Hollywood producer Mike Medovoy at a press conference for "The Cursed Piano" in Shanghai on Monday.[Photo/China.org]
Shanghai Film Group and Hollywood production company Phoenix Pictures signed an agreement on June 13 to co-produce a movie about the life of Jews who escaped from Europe to Shanghai during World War II.
"The Cursed Piano," to be adapted from the popular novel of the same name by Shanghai writer Bei La, has been developed by the two sides over last year. "It is our responsibility to present Shanghai stories and Chinese people's life to the world," said Ren Zhonglun, president of Shanghai Film Group. "This time, we will collaborate with a world top production team."
During World War II, Shanghai provided refuge to more than 20,000 Jewish refugees from Europe, including the parents of co-producer Mike Medavoy from Phoenix Pictures. Medavoy, 70, was born in Shanghai and lived here for six years before moving to Chile and then to the U.S. "I feel a great deal of responsibility to get this story told," Medavoy said.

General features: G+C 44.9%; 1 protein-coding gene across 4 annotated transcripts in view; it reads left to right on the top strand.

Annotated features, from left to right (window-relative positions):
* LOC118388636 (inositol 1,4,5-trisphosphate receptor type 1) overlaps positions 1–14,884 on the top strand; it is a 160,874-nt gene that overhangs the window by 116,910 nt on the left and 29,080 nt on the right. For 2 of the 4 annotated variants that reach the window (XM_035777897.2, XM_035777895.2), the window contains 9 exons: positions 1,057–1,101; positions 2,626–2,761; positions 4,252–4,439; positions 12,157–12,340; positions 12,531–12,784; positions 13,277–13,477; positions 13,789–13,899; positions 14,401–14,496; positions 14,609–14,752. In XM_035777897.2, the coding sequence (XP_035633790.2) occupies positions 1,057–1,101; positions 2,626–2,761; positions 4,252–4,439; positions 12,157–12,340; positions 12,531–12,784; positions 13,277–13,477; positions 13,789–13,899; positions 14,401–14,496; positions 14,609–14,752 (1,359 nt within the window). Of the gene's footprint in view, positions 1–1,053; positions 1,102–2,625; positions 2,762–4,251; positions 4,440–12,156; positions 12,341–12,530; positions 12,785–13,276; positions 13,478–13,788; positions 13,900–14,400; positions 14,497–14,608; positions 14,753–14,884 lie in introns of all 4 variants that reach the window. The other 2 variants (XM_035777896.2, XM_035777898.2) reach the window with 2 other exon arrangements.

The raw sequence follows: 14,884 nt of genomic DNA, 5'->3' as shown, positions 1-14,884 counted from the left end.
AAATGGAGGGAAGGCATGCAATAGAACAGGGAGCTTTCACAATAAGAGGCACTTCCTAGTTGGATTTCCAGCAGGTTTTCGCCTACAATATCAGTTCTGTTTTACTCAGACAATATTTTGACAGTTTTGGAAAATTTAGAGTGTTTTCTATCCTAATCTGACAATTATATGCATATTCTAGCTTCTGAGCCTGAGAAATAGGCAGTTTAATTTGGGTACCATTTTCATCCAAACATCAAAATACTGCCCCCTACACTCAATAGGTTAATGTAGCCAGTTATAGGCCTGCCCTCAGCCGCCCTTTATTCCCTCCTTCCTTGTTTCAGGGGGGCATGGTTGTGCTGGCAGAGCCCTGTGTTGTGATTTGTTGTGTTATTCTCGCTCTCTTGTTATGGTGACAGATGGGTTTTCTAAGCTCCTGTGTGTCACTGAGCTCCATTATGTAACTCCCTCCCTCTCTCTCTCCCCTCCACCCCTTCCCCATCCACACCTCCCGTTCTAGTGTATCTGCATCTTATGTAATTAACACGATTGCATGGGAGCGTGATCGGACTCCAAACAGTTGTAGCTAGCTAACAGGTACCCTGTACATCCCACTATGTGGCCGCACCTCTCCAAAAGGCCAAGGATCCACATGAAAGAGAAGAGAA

"My fear of course is based on the fact that I have to measure up not only to the standards that these gentlemen [Chinese co-producers] have set for the project," he said. "But I also have to measure up to my own standards and the standards my parents brought to me when they decided to have me born here."
Medavoy has produced more than 300 movies during his 40-plus-years career, including seven that won the Academy Award for Best Picture: "One Flew Over the Cuckoo's Nest," "Rocky," "Apocalypse Now," "Platoon," "Dances with Wolves," "Shutter Island" and "Black Swan."
Chinese writer Bei La at a press conference for "The Cursed Piano" in Shanghai on Monday.[Photo/Chian.org]
He vowed to put together a creative team, train young local filmmakers and offer them opportunities to learn about filmmaking.
Asked about the film's release prospect in the U.S., Medavoy admitted that Americans are "less interested" in the stories of Jews in Shanghai because they know little about this. But he said his goal is "to make a great film" to attract moviegoers.
American screenwriter Nicholas Meyer, whose works include "The Human Stain," "The Prince of Egypt" and "The Seven-Per-Cent Solution," will pen the screen script.
In addition, a six-hour miniseries, "Tears of the Sparrow," will be made in parallel, sharing the same drama elements and characters with the movie.